Christian Kemp's USA travelogs

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My first picture of the day was of a handful of deer, but since there wasn't any direct light the colours weren't great. I headed on to th Grand Canyon of the Yellowstone. By then, it was already late enough for the sunlight to reach all the way down to the Yellowstone River. I only took several shots of the Lower Falls from the canyon rim, and then headed on.

In Hayden Valley, South of Canyon Village, I stopped for some geese (I think) in one of the tributary rivers that float into Yellowstone River, but then chanced upon a Blue Heron who didn't seem perturbed by my presence; and thanks to the 500mm reach of my Sigma I managed to get several full-frame shots before it took off.

I continued South and came upon a large mass of parked cars. Curious, I parked as well and soon found out that there was an American Eagle sitting on top of a dead tree. The tree was standing at a lower elevation than the road, which meant the eagle was more or less at eye level; but still quite distant. Even with the 500mm Sigma I didn't manage to get anything close to a full-frame shot. Most of the people around me had cheap point&shoot cameras with very weak zooms, so I doubt the eagle was even recognizable in a print later on; but that didn't stop them from shooting away.

There were buffalo visible all through Hayden Valley as well, but much further away still. I drove on, and soon came up on Sulphur Caldron, an evil-smelling area and allegedly one of the most acidic springs in Yellowstone. Just around the corner was Mud Volcano, where I hiked the short and well-visited 2/3 mile trail around Mud Caldron, Churning Caldron and other geysers and springs. Once more, I failed to see the appeal when the landscapes and wildlife of the area seemed so much more interesting.

I drove on, soon reaching Yellowstone Lake and following its North shore to West Thumb. Here, there's a Geyser Basin just next to the lake; and its springs and water holes were more interesting to photograph because of the huge rain clouds that had begun piling up in the sky, because even though the springs were most likely boiling hot they didn't offer a very dramatic appearance. The cloudscapes in the background did.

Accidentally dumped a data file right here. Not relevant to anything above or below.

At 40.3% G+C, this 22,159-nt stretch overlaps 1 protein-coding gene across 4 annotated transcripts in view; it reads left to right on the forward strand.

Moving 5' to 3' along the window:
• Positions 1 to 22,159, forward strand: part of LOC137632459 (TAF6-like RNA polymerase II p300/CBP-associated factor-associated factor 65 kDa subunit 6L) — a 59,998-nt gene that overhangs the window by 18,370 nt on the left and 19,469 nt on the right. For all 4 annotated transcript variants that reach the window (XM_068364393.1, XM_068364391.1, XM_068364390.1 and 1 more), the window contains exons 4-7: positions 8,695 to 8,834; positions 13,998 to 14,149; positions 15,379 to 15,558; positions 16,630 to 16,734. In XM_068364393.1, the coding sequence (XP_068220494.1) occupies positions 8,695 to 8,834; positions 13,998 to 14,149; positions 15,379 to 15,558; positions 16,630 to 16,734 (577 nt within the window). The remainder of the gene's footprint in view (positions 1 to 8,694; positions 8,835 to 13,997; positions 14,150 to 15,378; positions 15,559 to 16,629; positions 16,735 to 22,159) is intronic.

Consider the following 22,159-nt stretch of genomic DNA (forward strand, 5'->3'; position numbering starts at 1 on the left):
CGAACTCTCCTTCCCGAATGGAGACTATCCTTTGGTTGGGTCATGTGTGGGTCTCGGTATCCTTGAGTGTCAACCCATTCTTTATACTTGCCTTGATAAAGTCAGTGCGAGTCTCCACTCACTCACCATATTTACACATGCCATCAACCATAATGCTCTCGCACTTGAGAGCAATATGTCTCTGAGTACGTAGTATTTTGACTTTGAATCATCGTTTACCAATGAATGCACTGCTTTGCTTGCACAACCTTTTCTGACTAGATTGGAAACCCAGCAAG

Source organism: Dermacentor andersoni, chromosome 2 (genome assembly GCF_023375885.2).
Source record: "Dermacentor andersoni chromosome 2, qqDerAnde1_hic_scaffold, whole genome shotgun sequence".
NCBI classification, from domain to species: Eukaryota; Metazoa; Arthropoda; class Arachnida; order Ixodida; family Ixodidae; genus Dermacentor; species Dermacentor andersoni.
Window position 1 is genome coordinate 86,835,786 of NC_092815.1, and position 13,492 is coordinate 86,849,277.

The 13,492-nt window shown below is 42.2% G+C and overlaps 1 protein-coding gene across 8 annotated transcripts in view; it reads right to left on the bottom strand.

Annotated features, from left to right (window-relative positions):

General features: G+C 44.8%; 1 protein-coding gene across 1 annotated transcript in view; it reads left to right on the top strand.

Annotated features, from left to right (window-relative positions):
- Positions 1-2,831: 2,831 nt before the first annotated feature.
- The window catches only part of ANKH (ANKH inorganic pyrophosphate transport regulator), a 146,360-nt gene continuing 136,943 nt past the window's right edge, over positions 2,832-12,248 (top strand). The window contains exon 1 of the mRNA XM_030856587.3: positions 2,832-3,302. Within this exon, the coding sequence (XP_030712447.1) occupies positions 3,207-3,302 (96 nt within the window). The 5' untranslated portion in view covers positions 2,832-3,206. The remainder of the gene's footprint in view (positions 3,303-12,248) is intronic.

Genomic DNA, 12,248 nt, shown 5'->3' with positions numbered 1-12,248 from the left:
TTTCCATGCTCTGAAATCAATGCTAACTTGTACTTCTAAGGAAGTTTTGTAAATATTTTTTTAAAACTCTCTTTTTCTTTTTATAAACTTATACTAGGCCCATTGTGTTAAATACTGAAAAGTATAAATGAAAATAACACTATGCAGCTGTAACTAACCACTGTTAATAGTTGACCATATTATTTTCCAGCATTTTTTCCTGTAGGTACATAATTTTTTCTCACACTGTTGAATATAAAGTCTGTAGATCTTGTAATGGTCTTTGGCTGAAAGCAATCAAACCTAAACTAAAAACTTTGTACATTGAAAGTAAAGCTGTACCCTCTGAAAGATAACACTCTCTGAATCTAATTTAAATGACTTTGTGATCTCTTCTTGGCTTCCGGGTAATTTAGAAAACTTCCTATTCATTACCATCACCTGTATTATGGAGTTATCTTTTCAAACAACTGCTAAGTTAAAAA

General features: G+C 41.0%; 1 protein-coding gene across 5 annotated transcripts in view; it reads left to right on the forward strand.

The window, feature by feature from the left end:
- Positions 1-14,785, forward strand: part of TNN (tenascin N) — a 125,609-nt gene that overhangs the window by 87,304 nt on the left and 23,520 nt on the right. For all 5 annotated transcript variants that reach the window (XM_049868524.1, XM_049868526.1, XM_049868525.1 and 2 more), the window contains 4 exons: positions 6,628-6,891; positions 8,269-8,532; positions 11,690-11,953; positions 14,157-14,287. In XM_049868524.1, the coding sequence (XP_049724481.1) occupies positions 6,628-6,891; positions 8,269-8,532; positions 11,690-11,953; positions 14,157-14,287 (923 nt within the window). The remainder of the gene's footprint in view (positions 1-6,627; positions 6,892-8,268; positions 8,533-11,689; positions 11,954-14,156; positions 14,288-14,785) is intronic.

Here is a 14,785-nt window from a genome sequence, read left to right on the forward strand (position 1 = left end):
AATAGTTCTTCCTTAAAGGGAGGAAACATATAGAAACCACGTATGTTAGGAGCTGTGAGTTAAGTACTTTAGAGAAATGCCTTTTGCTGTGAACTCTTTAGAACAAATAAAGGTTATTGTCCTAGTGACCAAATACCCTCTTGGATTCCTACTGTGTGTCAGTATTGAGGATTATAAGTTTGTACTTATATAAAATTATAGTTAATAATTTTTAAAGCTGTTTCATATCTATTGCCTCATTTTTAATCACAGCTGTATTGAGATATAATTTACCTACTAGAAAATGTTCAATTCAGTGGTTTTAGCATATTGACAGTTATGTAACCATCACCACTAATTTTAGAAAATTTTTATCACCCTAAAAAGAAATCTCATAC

I continued east towards Old Faithful, and with the clouds coming in from the South and threatening large amounts of rain, I headed North. Somewhere along Firehole River, I came upon two or three bull elk lying in the underbrush on the other side of the river. One of them was most visible just next to the river bank, and he seemed undisturbed by the large amount of passing tourists, many of which stopped, got out to maybe snap a photo and then disappeared again expressing their dismay that it was "only an elk". I guess everyone who saw the large amount of cars hoped for a bear.

At one point, a buffalo crossed the meadow between the river and the road, which caused most people to disperse. I set off a little later as well, but only to drive to the next campground and reserve a spot; and then decided to drive back to see if I could get a better shot of the bull elk still. I did, and was able to get more shots as the elk got up and crossed the river just downstream. Almost at the same moment, I witnessed a moment of stupidity as a middle-aged tourist with a cheap point&shoot waded across the same stream to get a closer shot at one of the other elk.

With the sun fading and the sky being increasingly covered in clouds threatening rain, I decided it was time to head back to my campsite. Along the way, I came upon another heron; but this one flew away before I was able to get a decent shot.

Miles driven: 145mi (233km)

Campground Accommodation: Norris Campground (Yellowstone National Park): $14

Written sometime in June 2008 in Luxembourg